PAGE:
Friday, September 4, 2015

Nitpickery: Discovery and the Musique Mixes

Hey y'all.  So I've been really hard on Daft Punk, but there's a reason why they got so popular.  Usually it's due to their singles rather than their full albums, but with Discovery they struck gold.  Not only do the songs feel like they're really an album, but the fun and funky sounds chosen to create the album are appealing and emotional.  It's surprising they went a more warm route after their edgy, avant guarde Homework, but hey, I'm just grateful they did. 

Thence came Discovery, the album that launched Daft Punk into the semi-approval of the mainstream, as well as attracting attention from the anime crowd for its conversion into the anime Interstella 5555.  It deserves its accolades, overall being a solid album that anyone can enjoy.

1. One More Time

Who doesn't love this song?  It's the perfect dancefloor song, with both fast and slow elements.  Yes, it does repeat, but without overdoing it.  This is the song that will draw you in and bring you right into the moment.

2. Aerodynamic

And from dance to adventure, here comes Aerodynamic.  How can someone not rock out to this?  The electric guitar is perfect, creating a sense of urgency and power.  Love the bells at the beginning and end.

3. Digital Love

This one isn't my favorite, but that doesn't mean it isn't good.  In objective terms, this is a nice pop song that many people are bound to be captivated by.  It also has a perfect place on the album, bringing down the energy level from the previous track to a more mellow place.  It's simple, but has a lot of appeal to the pop crowd.  I especially love that the ending tries to distance itself from the beginning.  That's how to make a song travel.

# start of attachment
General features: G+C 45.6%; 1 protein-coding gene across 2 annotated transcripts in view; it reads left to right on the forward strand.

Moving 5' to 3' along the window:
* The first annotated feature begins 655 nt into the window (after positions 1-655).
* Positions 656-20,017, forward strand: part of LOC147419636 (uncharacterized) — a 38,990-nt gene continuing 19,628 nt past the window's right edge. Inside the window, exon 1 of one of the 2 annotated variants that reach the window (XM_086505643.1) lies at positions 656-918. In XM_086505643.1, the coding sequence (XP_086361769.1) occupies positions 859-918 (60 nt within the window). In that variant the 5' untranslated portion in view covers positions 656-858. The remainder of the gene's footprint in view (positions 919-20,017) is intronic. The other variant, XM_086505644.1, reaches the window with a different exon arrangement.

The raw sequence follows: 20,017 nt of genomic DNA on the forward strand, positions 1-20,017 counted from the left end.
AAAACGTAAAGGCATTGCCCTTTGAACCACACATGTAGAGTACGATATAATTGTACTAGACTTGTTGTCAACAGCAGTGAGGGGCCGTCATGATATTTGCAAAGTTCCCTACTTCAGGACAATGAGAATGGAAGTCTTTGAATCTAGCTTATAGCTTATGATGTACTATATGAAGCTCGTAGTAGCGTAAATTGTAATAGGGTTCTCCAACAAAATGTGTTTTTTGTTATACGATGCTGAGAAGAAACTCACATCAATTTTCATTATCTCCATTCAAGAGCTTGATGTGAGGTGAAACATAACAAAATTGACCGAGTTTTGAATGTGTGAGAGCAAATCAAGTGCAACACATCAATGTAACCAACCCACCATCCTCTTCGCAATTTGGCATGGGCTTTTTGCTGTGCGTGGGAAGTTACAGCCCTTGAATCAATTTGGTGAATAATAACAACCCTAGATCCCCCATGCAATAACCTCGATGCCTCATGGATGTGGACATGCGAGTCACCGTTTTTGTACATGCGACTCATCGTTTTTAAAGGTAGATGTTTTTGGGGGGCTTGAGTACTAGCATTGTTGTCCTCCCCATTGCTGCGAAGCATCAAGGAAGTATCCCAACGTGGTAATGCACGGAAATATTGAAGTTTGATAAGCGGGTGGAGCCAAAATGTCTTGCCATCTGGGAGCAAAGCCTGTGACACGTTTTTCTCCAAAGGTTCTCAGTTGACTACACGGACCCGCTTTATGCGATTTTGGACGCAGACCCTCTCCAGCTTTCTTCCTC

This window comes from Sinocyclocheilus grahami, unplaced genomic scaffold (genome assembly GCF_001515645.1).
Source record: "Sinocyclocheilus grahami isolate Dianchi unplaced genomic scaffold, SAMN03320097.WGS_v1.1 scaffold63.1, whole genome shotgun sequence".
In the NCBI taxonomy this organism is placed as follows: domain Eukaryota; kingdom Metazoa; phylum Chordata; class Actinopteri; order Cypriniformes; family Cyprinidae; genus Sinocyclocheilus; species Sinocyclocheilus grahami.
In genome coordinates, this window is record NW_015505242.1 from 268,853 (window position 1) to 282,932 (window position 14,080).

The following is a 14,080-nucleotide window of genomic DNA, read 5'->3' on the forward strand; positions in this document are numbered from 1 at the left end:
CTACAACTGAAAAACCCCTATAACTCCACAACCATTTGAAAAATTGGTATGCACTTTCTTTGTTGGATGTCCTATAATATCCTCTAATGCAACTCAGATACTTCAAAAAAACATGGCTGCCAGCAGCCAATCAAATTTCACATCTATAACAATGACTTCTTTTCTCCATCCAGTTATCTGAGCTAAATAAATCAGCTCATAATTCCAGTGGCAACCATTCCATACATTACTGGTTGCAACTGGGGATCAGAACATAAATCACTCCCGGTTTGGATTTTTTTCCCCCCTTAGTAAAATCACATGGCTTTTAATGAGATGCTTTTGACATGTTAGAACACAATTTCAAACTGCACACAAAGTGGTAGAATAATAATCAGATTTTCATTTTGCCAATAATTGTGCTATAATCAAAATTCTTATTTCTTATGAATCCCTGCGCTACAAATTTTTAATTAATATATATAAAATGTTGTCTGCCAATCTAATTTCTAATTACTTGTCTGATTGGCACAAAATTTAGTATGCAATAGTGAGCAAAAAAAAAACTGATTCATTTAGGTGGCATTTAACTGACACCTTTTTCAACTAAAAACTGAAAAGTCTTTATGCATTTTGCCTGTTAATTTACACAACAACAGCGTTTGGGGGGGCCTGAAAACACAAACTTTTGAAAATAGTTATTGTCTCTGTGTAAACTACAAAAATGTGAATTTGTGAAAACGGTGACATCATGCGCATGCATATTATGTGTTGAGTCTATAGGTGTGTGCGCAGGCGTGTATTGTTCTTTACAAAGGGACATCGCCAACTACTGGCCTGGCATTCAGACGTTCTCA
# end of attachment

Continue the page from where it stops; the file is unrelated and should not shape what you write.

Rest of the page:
4. Harder, Better, Faster, Stronger

The song that needs no introduction.  AND NO REMIX.  Ahem sorry, heh, I'll stop.  In any case, this song, despite being mechanical, has a perfect blend of emotion.  It feels like a never-ending wave of continually improving technology.  This is the most emotional a vocoder has ever been.

5. Crescendolls

This song is so silly and cheerful, with a touch of cynical.  Sure, maybe it overstays its welcome just a little, but it's great that the lyrics are matched with the music, so that they blend and become a part of it, instead of stealing focus from the beat.  On the other hand, if it were any longer, it would be annoying.

Heh, it helps the review that I'm listening to this without watching the Interstella 5555 clip.  The clip does improve this song's monotony, giving it an unfair bias.  Sure, it's happy monotony, but monotony all the same.

6. Nightvision

Nightvision is not even two minutes long.  It's just a little downtempo break from all the hyperactivity.  While this song isn't going to win any awards, it serves its purpose for the album perfectly.  And it's nice and mellow.

7. Superheroes

Like Crescendolls, this song is happy monotony.  The intro helps, but it's pretty repetitive until the lyrics cut out.  Pretty effective use of Barry Manilow, though.  Again, like Crescendolls, it's better with the Interstella video.  On the other hand, Superheroes pulls ahead because there are more sounds mixed in, and the ending stops the words and goes into a different, bubbly direction.  Feels very superhero-ish.  Particularly with the laser sounds at the end.

8. High Life

The triplet to Crescendolls and Superheroes in terms of vocal sample usage.  I'd say it's between the two in terms of quality.  You might like Crescendolls better if you prefer its dance party feel.  It's high energy and fun, but could use a little more sound variety.  However, the emotion of the track is effective for the mood it wanted to create. 

9.  Something About Us

A classic if there ever was one.  This song right here is definitely one of Daft Punk's best in terms of lyrics.  The words are romantic without being cheesy, and the emotional direction is spot on.  It's way more subtle than anything on Random Access Memories, that's for sure.